Under the “prejudice” prong, the alleged deficiency must have prejudiced the defendant, and, but for counsel's unprofessional errors, there is a reasonable probability that the result of the proceeding would have been different. Id. at 687, 694. “[I]n the guilty plea context, a person challenging his conviction must establish ‘a reasonable probability that, but for counsel's errors, he would not have pleaded guilty and would have insisted on going to trial.'” United States v. Fugit, 703 F.3d 248, 260 (4th Cir. 2012) (citation omitted). The court must determine that such a decision “would be rational under the circumstances, ” and therefore a petitioner's subjective preferences are not dispositive. Id. (citations omitted). A petitioner must meet the requirements under both prongs to prevail. Strickland, 466 U.S at 669.

         a. Petitioner's Claim of Ineffective Assistance for Not Challenging the Arrest Warrant Fails Both Strickland Prongs.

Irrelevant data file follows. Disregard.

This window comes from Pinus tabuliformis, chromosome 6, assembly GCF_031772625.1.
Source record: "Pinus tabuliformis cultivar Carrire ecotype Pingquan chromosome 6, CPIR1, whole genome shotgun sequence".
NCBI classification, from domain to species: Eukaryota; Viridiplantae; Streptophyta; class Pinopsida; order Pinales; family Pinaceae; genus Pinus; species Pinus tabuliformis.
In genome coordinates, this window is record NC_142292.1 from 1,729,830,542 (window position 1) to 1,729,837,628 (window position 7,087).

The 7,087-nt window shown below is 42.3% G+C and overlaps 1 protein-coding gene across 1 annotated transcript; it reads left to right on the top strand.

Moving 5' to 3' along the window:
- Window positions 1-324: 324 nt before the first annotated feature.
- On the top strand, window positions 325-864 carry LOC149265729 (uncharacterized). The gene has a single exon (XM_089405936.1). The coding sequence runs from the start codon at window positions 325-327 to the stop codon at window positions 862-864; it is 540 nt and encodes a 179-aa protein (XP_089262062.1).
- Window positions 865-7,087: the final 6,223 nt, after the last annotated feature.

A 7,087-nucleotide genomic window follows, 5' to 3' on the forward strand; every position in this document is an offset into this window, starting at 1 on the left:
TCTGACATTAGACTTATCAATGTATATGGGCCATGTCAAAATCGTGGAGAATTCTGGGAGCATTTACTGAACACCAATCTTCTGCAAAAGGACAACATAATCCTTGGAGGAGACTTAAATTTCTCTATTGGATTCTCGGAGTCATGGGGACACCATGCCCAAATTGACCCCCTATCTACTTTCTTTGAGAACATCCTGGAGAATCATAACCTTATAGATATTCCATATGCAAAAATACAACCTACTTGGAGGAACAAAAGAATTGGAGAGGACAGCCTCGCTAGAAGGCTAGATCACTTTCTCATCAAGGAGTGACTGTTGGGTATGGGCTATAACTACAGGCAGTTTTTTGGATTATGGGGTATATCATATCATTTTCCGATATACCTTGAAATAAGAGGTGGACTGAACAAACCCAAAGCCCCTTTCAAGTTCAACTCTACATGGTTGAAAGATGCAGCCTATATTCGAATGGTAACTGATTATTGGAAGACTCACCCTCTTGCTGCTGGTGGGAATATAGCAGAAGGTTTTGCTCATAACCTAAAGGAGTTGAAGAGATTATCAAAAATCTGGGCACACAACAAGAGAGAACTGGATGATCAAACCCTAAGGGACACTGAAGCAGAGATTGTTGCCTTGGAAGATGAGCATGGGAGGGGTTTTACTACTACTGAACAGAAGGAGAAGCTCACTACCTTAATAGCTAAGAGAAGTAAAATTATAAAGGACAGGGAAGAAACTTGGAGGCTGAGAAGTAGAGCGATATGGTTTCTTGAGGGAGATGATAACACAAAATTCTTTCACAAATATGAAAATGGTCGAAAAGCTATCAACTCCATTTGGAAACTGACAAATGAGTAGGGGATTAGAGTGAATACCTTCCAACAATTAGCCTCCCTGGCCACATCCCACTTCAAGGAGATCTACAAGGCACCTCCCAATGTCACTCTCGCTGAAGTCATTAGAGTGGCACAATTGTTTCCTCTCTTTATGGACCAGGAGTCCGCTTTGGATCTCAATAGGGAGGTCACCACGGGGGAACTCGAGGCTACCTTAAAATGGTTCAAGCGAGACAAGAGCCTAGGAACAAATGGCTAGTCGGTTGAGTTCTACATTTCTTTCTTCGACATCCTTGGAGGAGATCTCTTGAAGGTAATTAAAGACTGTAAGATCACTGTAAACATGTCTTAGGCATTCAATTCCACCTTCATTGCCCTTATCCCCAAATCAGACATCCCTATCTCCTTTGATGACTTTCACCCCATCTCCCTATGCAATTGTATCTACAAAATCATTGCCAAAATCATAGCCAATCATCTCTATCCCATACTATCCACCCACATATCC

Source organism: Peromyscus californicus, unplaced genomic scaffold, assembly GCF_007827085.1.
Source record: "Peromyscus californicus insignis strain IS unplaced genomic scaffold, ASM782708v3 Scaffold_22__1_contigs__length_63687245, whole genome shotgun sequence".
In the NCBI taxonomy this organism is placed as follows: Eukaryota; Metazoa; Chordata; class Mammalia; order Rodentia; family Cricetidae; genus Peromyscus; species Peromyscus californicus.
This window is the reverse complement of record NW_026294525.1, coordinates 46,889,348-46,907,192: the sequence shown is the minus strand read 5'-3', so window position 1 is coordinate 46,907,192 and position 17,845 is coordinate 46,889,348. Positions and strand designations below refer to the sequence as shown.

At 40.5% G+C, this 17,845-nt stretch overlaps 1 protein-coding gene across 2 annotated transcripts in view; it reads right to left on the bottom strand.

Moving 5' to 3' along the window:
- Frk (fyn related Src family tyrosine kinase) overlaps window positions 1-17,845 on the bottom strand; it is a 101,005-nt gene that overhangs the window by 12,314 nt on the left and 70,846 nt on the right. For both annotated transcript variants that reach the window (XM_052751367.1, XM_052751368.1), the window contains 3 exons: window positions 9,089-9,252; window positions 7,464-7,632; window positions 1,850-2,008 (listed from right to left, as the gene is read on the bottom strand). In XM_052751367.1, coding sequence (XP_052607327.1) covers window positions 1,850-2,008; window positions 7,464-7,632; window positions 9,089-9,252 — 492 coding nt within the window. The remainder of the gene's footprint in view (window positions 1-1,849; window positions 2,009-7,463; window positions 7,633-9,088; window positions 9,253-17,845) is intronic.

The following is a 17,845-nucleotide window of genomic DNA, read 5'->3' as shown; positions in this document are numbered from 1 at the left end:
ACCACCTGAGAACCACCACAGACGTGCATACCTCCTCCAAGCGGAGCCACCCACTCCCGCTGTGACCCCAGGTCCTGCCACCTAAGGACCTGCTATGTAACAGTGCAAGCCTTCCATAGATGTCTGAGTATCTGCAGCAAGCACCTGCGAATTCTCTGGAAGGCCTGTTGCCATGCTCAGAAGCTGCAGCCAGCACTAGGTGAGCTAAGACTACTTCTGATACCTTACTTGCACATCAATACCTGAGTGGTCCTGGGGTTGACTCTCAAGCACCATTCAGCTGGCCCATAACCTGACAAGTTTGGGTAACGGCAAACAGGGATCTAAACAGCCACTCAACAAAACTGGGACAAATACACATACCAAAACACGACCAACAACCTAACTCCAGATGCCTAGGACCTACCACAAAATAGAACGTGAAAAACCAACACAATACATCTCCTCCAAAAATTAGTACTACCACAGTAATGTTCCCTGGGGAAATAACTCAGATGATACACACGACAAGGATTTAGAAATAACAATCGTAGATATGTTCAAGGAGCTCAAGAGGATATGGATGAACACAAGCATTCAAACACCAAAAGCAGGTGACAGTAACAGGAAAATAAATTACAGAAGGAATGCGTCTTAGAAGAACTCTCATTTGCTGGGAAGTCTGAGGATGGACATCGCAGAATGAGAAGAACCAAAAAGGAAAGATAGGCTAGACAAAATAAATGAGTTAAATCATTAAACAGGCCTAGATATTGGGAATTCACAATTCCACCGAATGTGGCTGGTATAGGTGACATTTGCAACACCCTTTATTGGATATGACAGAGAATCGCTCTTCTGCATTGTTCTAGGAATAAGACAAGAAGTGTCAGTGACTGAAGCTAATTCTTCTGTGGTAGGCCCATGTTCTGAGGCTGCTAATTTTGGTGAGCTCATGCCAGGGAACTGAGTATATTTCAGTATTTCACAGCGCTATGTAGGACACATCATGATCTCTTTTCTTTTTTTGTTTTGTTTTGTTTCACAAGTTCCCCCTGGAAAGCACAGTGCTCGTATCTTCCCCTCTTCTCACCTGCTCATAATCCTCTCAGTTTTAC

In his first claim, Petitioner asserts that his counsel was ineffective for failing to investigate supposed errors in the arrest warrant and, as a result, his guilty plea was not knowing and voluntary.[2] ECF No. 132-1 at 1-3. Petitioner asserts that the warrant falsely stated that witnesses positively identified Petitioner from the video surveillance recording of the August 31, 2013 robbery-that is that the 6:24 a.m. identification cited to in the Statement of Charges never occurred. Id.; ECF No. 141 at 2. This fabrication is evidenced, he argues, by the fact that the witnesses' identification statements were made at 12:09 p.m. and 11:05 a.m., and not at 6:24 a.m., the time the Statement of Charges states the identifications were made. ECF No. 132-1 at 1-3. This is further supported, Petitioner asserts, by the fact that Officer Bayes's report, which was included in the Statement of Charges by the affiant, Detective J. Boulden, ...